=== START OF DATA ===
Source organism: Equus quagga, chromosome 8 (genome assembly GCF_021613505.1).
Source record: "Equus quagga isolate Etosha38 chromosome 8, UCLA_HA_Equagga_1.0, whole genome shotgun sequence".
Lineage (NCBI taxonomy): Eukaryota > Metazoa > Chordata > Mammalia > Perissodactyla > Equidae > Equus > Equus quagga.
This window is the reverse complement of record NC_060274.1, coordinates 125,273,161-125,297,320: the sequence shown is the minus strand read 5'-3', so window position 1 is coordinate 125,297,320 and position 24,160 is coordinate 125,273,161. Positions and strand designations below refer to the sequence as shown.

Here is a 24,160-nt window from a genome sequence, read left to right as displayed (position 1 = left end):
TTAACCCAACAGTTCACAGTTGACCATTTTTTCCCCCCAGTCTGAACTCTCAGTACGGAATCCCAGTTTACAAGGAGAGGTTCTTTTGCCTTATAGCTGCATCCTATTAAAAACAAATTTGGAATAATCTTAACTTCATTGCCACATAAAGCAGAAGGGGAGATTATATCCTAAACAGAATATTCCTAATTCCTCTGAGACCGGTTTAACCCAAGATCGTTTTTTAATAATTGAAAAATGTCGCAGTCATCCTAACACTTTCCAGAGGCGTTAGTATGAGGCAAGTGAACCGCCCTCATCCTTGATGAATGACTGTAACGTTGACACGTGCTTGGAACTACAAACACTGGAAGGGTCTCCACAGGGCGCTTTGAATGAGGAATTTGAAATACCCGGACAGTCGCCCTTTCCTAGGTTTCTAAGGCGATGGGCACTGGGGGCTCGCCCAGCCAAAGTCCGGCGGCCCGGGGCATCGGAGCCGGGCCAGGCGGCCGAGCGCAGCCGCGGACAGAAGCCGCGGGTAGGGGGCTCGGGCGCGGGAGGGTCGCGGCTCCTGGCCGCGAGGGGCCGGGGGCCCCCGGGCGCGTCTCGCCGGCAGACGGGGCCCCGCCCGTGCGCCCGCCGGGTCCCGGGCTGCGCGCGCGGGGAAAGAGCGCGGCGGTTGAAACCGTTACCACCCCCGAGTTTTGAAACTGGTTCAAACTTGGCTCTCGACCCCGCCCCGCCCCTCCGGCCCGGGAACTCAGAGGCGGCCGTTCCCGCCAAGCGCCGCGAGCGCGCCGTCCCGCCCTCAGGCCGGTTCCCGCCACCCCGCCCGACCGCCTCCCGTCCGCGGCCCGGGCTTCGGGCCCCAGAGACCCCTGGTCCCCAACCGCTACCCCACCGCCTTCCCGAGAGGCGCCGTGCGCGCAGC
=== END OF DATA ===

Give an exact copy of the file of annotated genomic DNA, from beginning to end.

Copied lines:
Source organism: Equus quagga, chromosome 8 (genome assembly GCF_021613505.1).
Source record: "Equus quagga isolate Etosha38 chromosome 8, UCLA_HA_Equagga_1.0, whole genome shotgun sequence".
Lineage (NCBI taxonomy): Eukaryota > Metazoa > Chordata > Mammalia > Perissodactyla > Equidae > Equus > Equus quagga.
This window is the reverse complement of record NC_060274.1, coordinates 125,273,161-125,297,320: the sequence shown is the minus strand read 5'-3', so window position 1 is coordinate 125,297,320 and position 24,160 is coordinate 125,273,161. Positions and strand designations below refer to the sequence as shown.

Here is a 24,160-nt window from a genome sequence, read left to right as displayed (position 1 = left end):
TTAACCCAACAGTTCACAGTTGACCATTTTTTCCCCCCAGTCTGAACTCTCAGTACGGAATCCCAGTTTACAAGGAGAGGTTCTTTTGCCTTATAGCTGCATCCTATTAAAAACAAATTTGGAATAATCTTAACTTCATTGCCACATAAAGCAGAAGGGGAGATTATATCCTAAACAGAATATTCCTAATTCCTCTGAGACCGGTTTAACCCAAGATCGTTTTTTAATAATTGAAAAATGTCGCAGTCATCCTAACACTTTCCAGAGGCGTTAGTATGAGGCAAGTGAACCGCCCTCATCCTTGATGAATGACTGTAACGTTGACACGTGCTTGGAACTACAAACACTGGAAGGGTCTCCACAGGGCGCTTTGAATGAGGAATTTGAAATACCCGGACAGTCGCCCTTTCCTAGGTTTCTAAGGCGATGGGCACTGGGGGCTCGCCCAGCCAAAGTCCGGCGGCCCGGGGCATCGGAGCCGGGCCAGGCGGCCGAGCGCAGCCGCGGACAGAAGCCGCGGGTAGGGGGCTCGGGCGCGGGAGGGTCGCGGCTCCTGGCCGCGAGGGGCCGGGGGCCCCCGGGCGCGTCTCGCCGGCAGACGGGGCCCCGCCCGTGCGCCCGCCGGGTCCCGGGCTGCGCGCGCGGGGAAAGAGCGCGGCGGTTGAAACCGTTACCACCCCCGAGTTTTGAAACTGGTTCAAACTTGGCTCTCGACCCCGCCCCGCCCCTCCGGCCCGGGAACTCAGAGGCGGCCGTTCCCGCCAAGCGCCGCGAGCGCGCCGTCCCGCCCTCAGGCCGGTTCCCGCCACCCCGCCCGACCGCCTCCCGTCCGCGGCCCGGGCTTCGGGCCCCAGAGACCCCTGGTCCCCAACCGCTACCCCACCGCCTTCCCGAGAGGCGCCGTGCGCGCAGC